* Now updated with the Top 43 All-brands and Top 150 models – see title *
Back in June when UK voters chose to “Brexit”, I along with the majority of automotive analysts predicted the start of a “period of uncertainty” marred with currency volatility and potential export tax implementation towards the EU. Since, the Brexit negotiations have taken a life of its own, with local manufacturers, among them Nissan and Toyota, lobbying hard to keep their access to the European Union intact and free of taxes – as this is the main reason behind their implantation in the UK. This has given the UK market some room to catch its breath with H2 sales up just 1.2% to 1.272.150, leading to a fifth year of growth in a row and a second consecutive all-time record year at 2.692.786 units, up 2.3% on last year’s record. This is only the fifth time above 2.5 million units in UK history after 2002, 2003, 2004 and 2015. The 2017 figure will depend on the capacity of the UK to maintain its current trading relations with the EU and notably avoid tariff barriers that would increase significantly the cost of vehicles sold in the country and have a negative impact on sales.
Looking into the detail of this new record, the striking observation is that fleet sales are solely responsible for it – not a healthy position to be in. They are up 3.8% to a record 1.380.750 units and 51.3% share vs. 50% a year ago, all the while private sales are down 0.2% to 1.206.250 and 44.8% share vs. 45.9% in 2015. Business sales remain discreet at -1.2% to 105.786 and 3.9% share. Sales of petrol-powered vehicles are up 2.7% to 1.318.707 (49% share) while diesel is up just 0.6% to 1.285.160 and 47.7% and alternatively fuelled vehicles shoot up 22% to 88.919. Among them, plug-in hybrids are up 42%, petrol electric hybrids up 25% and pure electric vehicles are up 3%.
The brands ranking sees a fragmentation of its top-end with the 3 best-sellers all losing volume and market share: Ford contines to dominate despite sales down 5% to 11.8% share ahead of Vauxhall at 9.3% and Volkswagen at 7.7% – both down 7%. Like in 2015, Volkswagen managed to outsell Vauxhall to rank #2 overall in April, but this year it also got shockingly overtaken by its premium stablemate Audi both in August and October. BMW remains the #1 luxury brand in the country, improving 9% to 6.8% share ahead of Audi at 6.6% (+6%) while Mercedes is catching up at +17% to 6.3%. Outside the Top 10, Kia (+14%), Renault (+13%), Land Rover (+19%), Honda (+11%), Suzuki (+11%), Jaguar (+45%) and DS (+85%) all manage double-digit gains, while among smaller brands Bentley (+41%), Abarth (+45%) and Infiniti (+142%) impress.
Over in the models aisle, the entire Top 4 best-sellers all lose volume, with the podium dropping by double-digits. The Ford Fiesta – whose new generation lands in dealerships in early 2017 – still manages an 8th consecutive annual victory (11 years at #1 in total) with deliveries down 10%, ahead of the Vauxhall Corsa and Ford Focus, both down 16%. The VW Golf (-5%) has never been so close to an annual UK podium ranking: it ends the year just 1.053 units below the Focus.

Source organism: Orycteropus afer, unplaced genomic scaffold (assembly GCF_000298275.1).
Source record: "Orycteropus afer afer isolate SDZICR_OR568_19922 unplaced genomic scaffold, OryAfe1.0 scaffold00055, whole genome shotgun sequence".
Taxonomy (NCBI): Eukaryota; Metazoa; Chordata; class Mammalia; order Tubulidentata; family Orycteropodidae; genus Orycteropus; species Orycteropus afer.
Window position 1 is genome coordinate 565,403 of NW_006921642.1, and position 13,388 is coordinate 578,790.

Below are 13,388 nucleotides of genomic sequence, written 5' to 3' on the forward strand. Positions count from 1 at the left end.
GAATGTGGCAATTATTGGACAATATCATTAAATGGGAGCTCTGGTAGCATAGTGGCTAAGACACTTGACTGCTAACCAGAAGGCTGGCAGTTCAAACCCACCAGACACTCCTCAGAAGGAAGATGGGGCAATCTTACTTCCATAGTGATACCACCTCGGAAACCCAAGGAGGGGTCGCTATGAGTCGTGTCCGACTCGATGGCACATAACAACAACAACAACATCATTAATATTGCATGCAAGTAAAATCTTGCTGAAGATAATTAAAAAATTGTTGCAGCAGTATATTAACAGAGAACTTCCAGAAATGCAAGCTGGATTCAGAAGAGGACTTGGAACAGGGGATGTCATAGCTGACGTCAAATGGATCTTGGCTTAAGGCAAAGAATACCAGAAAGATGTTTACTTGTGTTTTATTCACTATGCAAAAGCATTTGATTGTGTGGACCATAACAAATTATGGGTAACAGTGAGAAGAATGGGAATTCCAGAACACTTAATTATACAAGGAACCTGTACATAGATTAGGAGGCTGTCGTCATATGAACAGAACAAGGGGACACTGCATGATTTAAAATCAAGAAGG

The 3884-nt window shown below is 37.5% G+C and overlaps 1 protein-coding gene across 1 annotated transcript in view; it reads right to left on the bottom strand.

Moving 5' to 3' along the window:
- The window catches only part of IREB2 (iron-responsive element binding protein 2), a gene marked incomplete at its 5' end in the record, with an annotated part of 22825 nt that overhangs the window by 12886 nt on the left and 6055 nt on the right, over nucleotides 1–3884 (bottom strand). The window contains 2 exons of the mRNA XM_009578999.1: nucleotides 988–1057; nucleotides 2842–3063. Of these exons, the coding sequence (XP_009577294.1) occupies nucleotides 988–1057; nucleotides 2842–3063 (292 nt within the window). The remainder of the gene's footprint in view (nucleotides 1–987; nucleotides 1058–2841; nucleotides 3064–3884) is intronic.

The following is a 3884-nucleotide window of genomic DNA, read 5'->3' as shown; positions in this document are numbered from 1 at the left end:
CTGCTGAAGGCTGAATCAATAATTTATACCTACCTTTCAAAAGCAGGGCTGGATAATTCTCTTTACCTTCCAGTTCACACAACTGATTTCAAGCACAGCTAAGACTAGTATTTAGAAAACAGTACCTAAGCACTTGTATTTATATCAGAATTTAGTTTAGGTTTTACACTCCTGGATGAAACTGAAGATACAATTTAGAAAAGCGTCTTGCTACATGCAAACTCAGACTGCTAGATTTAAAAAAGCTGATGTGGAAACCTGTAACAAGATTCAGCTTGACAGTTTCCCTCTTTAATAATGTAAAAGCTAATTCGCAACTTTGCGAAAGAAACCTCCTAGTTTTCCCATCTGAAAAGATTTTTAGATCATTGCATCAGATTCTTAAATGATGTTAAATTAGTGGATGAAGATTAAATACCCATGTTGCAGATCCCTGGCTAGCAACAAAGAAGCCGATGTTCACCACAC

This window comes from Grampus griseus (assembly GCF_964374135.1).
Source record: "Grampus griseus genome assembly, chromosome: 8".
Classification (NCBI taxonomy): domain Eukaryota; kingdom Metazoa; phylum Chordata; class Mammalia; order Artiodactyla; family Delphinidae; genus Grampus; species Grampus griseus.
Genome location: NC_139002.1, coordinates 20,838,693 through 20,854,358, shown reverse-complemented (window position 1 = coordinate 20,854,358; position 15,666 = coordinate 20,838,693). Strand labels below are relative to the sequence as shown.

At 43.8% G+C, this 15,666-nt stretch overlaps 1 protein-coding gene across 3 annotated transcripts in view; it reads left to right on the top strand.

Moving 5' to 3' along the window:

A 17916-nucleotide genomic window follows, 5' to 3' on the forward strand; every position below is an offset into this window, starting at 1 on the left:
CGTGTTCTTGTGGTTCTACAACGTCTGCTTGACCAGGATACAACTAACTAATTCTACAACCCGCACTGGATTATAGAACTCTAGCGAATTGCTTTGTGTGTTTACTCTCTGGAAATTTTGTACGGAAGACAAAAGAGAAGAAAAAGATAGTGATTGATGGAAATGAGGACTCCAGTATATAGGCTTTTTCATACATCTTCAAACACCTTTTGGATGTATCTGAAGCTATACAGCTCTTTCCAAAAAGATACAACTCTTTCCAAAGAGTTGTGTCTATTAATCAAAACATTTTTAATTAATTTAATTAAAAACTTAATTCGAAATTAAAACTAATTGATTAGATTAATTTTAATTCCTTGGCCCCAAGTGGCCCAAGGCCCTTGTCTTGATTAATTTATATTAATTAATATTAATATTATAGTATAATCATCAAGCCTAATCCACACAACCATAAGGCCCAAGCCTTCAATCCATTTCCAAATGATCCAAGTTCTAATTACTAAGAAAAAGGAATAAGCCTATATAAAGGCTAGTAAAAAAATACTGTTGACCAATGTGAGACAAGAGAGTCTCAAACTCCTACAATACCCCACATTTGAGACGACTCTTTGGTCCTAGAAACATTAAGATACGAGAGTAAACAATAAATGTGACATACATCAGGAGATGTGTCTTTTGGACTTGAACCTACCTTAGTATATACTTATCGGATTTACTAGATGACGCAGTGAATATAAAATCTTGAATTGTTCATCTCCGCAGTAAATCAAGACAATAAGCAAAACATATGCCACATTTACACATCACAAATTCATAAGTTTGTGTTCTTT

The Nissan Qashqai improves on a record 2015 to 62.682 sales – the highest annual volume delivered by a Japanese vehicle in the UK – and even hit a record 2nd place in January. Boosted by the new generation, the Vauxhall Astra is up 15% to #6 and ranked #2 over the last quarter. There are two Top 10 firsts in 2016: the Mercedes C-Class posts its first ever annual Top 10 ranking at #9 (+6%) and the Kia Sportage breaks into the monthly Top 10 for the first time in February (#9), reiterating this feat in April (#9), August (#8) and October (#10) and ending the year at #13 (+74%). This way, the Sportage becomes the third Korean nameplate to break into the monthly UK Top 10 along with the Kia Picanto, #9 in February 2010, and the Hyundai i10, inside the Top 10 six times between July 2009 and December 2011, peaking at #3 in August 2009.
Notice also the Mercedes A-Class surging 39% to land in 12th place, the Audi A4 up 26% to #23, the Hyundai Tucson up 151% to #25, the BMW 2 Series up 27% to #34, the Renault Kadjar up 535% to #36 for its first full year of sales and the Ford Galaxy/S-Max up 159% to #43. Among British marques, below the Mini up 3% to #8, the Range Rover Evoque is far from having exhausted its potential with sales up 31% to stop a mere thousand units short off a stunning Top 20 finish at #21. The Land Rover Discovery Sport gains a further 44% to break into the Top 30 at #29, the Jaguar XE is up 41% to #64 while the Land Rover Discovery (+10%) and Mini Clubman (+113%) also display positive results. The Jaguar F-Pace makes a thunderous entrance in the UK charts in 2016, missing out on a Top 100 ranking for 238 sales at #102. It is the only all-new nameplate to manage its way into the Top 150 along with the Mercedes SLC (#140).
Previous post: UK December 2016: Astra and C-Class shine in market down 1%
Previous year: UK Full Year 2015: Market up 6% to record 2.633.503 units
Full Year 2016 Top 43 All-brands and Top 150 models vs. Full 2015 data below.